When Wayne Heintze met a former gang member who was concerned about getting a job because of his tattoos, he got an idea. Heintze, chaplain for the Harris County Sheriff's Department in Houston, decided to become trained in how to remove tattoos; clearly not a typical skill sought by a man of the cloth.

Earlier this year the chaplain and his wife, Francine, bought a laser and opened a small clinic; and they’ve been stripping ink from skin ever since. Tattoo removal  – along with drug and job counseling – is now part of the local jail program focused on reentry into society.

“Until they get rid of the tattoo," he says, “they’re not going to be able to get a good paying job.”

Heintze’s clinic offers a substantial discount to newly released offenders in exchange for community service. And while they’re not breaking a profit yet, it’s the act of positively impacting lives that fuels them.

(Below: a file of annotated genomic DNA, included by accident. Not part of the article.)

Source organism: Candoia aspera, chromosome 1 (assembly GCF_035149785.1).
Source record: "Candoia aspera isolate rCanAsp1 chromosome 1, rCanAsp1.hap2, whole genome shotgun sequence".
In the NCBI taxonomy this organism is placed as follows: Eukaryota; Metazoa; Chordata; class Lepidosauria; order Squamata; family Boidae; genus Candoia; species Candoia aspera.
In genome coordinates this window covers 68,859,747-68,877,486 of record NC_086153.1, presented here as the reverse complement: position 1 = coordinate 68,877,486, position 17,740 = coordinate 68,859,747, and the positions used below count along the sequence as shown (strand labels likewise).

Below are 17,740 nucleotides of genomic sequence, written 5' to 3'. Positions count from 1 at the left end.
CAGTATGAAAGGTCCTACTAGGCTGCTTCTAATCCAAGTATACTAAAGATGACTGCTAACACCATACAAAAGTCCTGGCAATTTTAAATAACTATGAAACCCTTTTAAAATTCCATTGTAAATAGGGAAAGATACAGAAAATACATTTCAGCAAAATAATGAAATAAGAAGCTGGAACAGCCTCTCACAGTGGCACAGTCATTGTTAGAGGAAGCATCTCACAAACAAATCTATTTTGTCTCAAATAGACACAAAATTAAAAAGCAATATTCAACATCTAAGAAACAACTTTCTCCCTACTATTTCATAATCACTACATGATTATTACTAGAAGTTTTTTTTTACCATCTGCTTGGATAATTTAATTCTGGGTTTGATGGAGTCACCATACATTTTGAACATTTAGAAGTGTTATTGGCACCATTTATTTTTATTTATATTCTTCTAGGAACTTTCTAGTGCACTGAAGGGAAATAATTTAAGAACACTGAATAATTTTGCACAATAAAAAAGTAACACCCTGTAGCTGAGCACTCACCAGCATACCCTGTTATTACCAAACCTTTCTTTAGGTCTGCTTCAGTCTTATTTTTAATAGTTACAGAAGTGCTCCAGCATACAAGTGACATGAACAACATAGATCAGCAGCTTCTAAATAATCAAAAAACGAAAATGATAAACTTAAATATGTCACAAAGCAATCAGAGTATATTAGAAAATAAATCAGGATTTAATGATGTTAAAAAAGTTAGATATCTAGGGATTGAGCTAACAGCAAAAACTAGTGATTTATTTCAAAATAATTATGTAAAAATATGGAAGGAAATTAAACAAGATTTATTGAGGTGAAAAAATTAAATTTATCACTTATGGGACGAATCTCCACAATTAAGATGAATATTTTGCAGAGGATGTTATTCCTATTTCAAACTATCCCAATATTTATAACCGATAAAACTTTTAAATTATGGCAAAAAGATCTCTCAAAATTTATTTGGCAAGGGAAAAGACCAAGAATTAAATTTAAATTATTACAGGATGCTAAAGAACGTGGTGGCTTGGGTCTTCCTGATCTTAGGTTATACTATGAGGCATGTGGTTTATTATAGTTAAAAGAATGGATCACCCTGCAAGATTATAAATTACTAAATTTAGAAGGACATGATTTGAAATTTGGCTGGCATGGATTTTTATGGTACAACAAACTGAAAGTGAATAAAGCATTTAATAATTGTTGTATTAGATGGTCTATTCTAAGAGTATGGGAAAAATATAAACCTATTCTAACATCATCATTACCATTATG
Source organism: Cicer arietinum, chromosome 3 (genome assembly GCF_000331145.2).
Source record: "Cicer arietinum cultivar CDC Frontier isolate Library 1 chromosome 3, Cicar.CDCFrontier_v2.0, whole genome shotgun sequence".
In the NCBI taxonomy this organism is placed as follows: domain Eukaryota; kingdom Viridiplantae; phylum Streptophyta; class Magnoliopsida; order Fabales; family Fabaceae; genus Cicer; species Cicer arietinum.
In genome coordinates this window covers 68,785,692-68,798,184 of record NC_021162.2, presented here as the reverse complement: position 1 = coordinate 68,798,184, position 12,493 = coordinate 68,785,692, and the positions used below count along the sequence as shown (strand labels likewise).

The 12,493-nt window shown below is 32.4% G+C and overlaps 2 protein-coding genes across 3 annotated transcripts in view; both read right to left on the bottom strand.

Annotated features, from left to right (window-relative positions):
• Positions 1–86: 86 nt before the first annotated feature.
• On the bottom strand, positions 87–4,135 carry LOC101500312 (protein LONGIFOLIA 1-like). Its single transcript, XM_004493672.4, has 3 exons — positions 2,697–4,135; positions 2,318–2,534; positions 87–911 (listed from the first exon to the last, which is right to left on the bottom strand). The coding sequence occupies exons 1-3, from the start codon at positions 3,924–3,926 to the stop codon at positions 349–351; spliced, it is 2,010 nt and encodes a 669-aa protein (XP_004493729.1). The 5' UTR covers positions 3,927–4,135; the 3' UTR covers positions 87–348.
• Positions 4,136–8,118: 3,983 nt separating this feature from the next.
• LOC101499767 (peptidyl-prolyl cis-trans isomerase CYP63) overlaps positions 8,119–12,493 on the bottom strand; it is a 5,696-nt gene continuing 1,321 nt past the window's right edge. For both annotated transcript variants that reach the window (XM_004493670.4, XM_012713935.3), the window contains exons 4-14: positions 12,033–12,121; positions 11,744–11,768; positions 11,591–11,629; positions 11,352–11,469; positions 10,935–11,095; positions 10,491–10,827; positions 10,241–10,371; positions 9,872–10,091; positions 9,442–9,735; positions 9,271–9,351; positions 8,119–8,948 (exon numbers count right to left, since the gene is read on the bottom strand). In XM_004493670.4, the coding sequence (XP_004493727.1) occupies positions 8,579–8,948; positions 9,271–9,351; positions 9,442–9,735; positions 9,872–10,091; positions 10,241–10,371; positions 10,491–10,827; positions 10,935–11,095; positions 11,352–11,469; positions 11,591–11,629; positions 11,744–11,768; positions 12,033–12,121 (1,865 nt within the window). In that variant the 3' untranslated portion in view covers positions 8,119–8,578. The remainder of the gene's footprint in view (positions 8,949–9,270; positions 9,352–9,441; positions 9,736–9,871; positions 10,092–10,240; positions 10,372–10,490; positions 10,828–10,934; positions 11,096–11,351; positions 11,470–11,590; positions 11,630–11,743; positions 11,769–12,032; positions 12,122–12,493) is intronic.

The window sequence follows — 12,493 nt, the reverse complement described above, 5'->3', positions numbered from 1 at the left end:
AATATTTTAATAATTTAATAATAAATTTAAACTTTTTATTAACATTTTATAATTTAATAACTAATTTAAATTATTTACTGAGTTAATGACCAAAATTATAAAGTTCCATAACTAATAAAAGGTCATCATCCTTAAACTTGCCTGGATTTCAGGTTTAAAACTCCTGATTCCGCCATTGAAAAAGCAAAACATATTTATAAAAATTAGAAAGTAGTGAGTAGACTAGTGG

“Everything in our lives works great,” he says. “For us not to try to help somebody else, that’s just wrong.”

Thinisha Wright, a former prostitute, says that it’s a positive step forward.

“I can’t erase all the years that I’ve done and I’ve done a lot of damage in my life,” she says. “But I can start by making a new statement about how I should be.”

The Associated Press reports on the story in the video below:

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